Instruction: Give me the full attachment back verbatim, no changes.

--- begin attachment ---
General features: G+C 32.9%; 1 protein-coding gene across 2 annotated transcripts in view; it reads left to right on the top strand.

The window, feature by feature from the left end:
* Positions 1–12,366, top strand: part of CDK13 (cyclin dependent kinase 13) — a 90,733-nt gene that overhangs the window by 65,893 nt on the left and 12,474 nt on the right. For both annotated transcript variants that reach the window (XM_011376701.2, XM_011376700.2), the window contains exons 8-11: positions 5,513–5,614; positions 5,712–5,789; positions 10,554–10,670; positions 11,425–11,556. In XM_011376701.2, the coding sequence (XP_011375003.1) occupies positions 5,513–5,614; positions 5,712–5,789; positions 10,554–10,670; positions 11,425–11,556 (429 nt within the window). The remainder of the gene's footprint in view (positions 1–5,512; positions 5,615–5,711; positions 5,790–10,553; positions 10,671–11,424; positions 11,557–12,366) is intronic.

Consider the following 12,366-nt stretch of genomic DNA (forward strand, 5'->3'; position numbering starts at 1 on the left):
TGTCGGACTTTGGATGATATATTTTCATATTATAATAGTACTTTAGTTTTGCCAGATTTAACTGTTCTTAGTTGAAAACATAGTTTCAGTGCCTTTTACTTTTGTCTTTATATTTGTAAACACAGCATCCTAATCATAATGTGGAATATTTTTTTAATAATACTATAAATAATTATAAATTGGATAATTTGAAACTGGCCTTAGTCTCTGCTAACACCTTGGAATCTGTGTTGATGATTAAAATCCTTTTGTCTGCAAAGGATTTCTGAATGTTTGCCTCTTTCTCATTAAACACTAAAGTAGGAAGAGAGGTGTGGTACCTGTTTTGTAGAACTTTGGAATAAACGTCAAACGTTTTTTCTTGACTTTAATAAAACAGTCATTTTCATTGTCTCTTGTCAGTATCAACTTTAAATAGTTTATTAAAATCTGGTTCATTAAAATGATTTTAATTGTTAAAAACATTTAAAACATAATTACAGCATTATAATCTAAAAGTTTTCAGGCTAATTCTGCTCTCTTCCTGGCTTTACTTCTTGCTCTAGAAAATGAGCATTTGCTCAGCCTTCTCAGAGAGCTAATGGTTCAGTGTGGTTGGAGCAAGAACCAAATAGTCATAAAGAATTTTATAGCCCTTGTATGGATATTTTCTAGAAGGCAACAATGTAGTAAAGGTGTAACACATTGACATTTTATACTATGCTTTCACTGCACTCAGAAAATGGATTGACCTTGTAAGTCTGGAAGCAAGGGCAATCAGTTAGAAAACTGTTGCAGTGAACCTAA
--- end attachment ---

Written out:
General features: G+C 32.9%; 1 protein-coding gene across 2 annotated transcripts in view; it reads left to right on the top strand.

The window, feature by feature from the left end:
* Positions 1–12,366, top strand: part of CDK13 (cyclin dependent kinase 13) — a 90,733-nt gene that overhangs the window by 65,893 nt on the left and 12,474 nt on the right. For both annotated transcript variants that reach the window (XM_011376701.2, XM_011376700.2), the window contains exons 8-11: positions 5,513–5,614; positions 5,712–5,789; positions 10,554–10,670; positions 11,425–11,556. In XM_011376701.2, the coding sequence (XP_011375003.1) occupies positions 5,513–5,614; positions 5,712–5,789; positions 10,554–10,670; positions 11,425–11,556 (429 nt within the window). The remainder of the gene's footprint in view (positions 1–5,512; positions 5,615–5,711; positions 5,790–10,553; positions 10,671–11,424; positions 11,557–12,366) is intronic.

Consider the following 12,366-nt stretch of genomic DNA (forward strand, 5'->3'; position numbering starts at 1 on the left):
TGTCGGACTTTGGATGATATATTTTCATATTATAATAGTACTTTAGTTTTGCCAGATTTAACTGTTCTTAGTTGAAAACATAGTTTCAGTGCCTTTTACTTTTGTCTTTATATTTGTAAACACAGCATCCTAATCATAATGTGGAATATTTTTTTAATAATACTATAAATAATTATAAATTGGATAATTTGAAACTGGCCTTAGTCTCTGCTAACACCTTGGAATCTGTGTTGATGATTAAAATCCTTTTGTCTGCAAAGGATTTCTGAATGTTTGCCTCTTTCTCATTAAACACTAAAGTAGGAAGAGAGGTGTGGTACCTGTTTTGTAGAACTTTGGAATAAACGTCAAACGTTTTTTCTTGACTTTAATAAAACAGTCATTTTCATTGTCTCTTGTCAGTATCAACTTTAAATAGTTTATTAAAATCTGGTTCATTAAAATGATTTTAATTGTTAAAAACATTTAAAACATAATTACAGCATTATAATCTAAAAGTTTTCAGGCTAATTCTGCTCTCTTCCTGGCTTTACTTCTTGCTCTAGAAAATGAGCATTTGCTCAGCCTTCTCAGAGAGCTAATGGTTCAGTGTGGTTGGAGCAAGAACCAAATAGTCATAAAGAATTTTATAGCCCTTGTATGGATATTTTCTAGAAGGCAACAATGTAGTAAAGGTGTAACACATTGACATTTTATACTATGCTTTCACTGCACTCAGAAAATGGATTGACCTTGTAAGTCTGGAAGCAAGGGCAATCAGTTAGAAAACTGTTGCAGTGAACCTAA